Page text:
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Liquid Crystals Stabilised

Usage of hydrogen bonds for stabilisation of liquid crystals.
by Staff Writers
Amsterdam, Holland (SPX) Feb 01, 2007
Dutch-sponsored researcher Ioan Paraschiv has stabilised new columnar discotic liquid crystals by making use of hydrogen bonds. This stabilisation approach yielded well-ordered, column-shaped aggregates that can transport charges. Liquid crystals are materials that combine the properties of a liquid with those of crystalline solids.

They show a middle phase, known as mesophase or liquid crystalline phase, in which the material has unique characteristics that can be used in liquid crystal display (LCD) screens and solar cells. One use of columnar discotic liquid crystals is charge transport in photovoltaic solar cells, where a high degree of order within the mesophase is required.

Ioan Paraschiv investigated whether it is possible to stabilise columnar discotic liquid crystals using hydrogen bonds. For this, he prepared columnar discotic liquid crystals based on triphenylene core. He stabilised the ordering in the mesophase by realising a synergy between various bonding interactions.

The mesophases of the newly-formed columnar discotic liquid crystals were found to be highly stable. Moreover, the material was still easy to process, due to its high solubility in organic solvents. This combination of stability and ease of processing is particularly important for the use of these materials in different applications.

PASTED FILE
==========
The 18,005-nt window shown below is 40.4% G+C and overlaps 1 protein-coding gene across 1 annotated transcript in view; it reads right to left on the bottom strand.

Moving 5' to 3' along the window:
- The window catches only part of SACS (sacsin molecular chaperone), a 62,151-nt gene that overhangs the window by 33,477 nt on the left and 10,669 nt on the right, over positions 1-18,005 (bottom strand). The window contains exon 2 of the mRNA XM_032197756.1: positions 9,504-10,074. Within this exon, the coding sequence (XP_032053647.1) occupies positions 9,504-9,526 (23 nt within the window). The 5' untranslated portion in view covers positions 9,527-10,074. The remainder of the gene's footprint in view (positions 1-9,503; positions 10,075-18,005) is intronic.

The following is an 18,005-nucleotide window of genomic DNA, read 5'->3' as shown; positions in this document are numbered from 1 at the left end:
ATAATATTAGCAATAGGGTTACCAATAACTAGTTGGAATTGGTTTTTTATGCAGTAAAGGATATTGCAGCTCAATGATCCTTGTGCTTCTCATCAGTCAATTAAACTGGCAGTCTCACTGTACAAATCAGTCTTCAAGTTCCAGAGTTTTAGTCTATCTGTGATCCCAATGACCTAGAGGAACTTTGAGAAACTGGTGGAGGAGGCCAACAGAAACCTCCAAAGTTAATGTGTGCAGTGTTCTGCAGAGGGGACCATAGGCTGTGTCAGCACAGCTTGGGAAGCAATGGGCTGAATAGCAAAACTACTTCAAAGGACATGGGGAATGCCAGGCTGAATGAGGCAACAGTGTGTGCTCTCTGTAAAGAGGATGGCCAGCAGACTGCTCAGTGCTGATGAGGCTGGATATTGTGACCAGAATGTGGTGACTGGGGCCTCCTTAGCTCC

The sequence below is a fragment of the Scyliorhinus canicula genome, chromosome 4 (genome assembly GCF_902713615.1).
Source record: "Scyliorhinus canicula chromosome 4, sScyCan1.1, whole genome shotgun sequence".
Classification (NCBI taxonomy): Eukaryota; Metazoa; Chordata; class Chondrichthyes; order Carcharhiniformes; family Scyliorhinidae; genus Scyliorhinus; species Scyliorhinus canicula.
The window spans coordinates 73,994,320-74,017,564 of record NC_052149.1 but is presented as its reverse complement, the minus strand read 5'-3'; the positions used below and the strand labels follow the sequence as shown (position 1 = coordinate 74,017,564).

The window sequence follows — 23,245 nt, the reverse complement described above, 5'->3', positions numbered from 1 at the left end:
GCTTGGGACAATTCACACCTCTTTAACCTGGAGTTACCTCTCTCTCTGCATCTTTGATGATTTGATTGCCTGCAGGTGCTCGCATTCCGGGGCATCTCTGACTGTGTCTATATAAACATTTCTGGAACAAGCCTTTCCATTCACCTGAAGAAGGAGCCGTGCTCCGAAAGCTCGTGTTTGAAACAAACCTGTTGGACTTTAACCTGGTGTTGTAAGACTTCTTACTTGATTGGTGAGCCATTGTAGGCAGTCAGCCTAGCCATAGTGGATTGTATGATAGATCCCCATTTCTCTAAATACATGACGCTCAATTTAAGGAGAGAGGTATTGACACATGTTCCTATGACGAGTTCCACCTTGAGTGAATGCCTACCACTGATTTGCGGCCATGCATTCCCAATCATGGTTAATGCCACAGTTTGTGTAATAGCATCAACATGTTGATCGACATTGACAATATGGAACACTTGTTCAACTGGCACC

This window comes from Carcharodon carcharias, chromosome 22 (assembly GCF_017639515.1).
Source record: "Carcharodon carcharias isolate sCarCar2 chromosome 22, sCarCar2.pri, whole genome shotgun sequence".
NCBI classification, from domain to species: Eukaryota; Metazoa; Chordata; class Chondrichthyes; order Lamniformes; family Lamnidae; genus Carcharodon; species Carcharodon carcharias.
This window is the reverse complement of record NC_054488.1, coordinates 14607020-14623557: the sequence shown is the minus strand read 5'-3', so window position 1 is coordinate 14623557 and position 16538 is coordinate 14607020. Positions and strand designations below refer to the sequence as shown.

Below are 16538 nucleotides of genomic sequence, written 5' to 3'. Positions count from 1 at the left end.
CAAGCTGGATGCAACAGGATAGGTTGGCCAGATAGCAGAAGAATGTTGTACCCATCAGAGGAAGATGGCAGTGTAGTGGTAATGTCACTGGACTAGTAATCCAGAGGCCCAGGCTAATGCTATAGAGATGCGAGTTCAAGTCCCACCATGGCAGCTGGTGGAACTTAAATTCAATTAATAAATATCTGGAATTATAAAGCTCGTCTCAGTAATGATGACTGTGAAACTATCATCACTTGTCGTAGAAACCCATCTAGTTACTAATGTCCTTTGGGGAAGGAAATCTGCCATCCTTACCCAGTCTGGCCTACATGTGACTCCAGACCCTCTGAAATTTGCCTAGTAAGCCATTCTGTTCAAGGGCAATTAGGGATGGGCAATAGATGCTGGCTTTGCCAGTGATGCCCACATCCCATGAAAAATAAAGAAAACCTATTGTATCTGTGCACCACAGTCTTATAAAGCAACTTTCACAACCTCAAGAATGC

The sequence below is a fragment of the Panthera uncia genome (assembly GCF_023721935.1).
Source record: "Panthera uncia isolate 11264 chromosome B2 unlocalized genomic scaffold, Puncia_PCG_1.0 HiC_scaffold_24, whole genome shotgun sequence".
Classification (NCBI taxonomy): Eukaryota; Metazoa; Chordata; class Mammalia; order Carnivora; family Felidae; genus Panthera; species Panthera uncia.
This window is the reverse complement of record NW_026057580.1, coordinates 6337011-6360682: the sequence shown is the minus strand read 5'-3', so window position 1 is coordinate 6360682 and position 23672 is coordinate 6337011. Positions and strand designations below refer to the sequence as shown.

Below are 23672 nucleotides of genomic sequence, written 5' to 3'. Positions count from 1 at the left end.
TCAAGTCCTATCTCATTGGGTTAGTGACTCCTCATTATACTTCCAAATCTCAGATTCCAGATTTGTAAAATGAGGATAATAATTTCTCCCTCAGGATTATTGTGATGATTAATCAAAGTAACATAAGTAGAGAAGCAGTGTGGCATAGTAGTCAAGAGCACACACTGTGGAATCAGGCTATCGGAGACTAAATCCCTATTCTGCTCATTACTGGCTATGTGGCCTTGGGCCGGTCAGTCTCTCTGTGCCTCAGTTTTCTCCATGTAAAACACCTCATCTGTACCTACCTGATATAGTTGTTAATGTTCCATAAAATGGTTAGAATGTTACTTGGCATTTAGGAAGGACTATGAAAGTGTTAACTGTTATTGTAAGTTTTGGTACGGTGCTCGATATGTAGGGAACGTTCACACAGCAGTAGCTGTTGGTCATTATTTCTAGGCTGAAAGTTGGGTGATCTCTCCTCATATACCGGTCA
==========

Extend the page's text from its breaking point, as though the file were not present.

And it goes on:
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Nanoengineered Concrete Could Cut CO2 Emissions
Cambridge MA (SPX) Feb 05, 2007
While government leaders argue about the practicality of reducing world emissions of carbon dioxide, scientists and engineers are seeking ways to make it happen. One group of engineers at MIT decided to focus its work on the nanostructure of concrete, the world's most widely used building material. The production of cement, the primary component of concrete, accounts for 5 to 10 percent of the world's total carbon dioxide emissions; the process is an important contributor to global warming.







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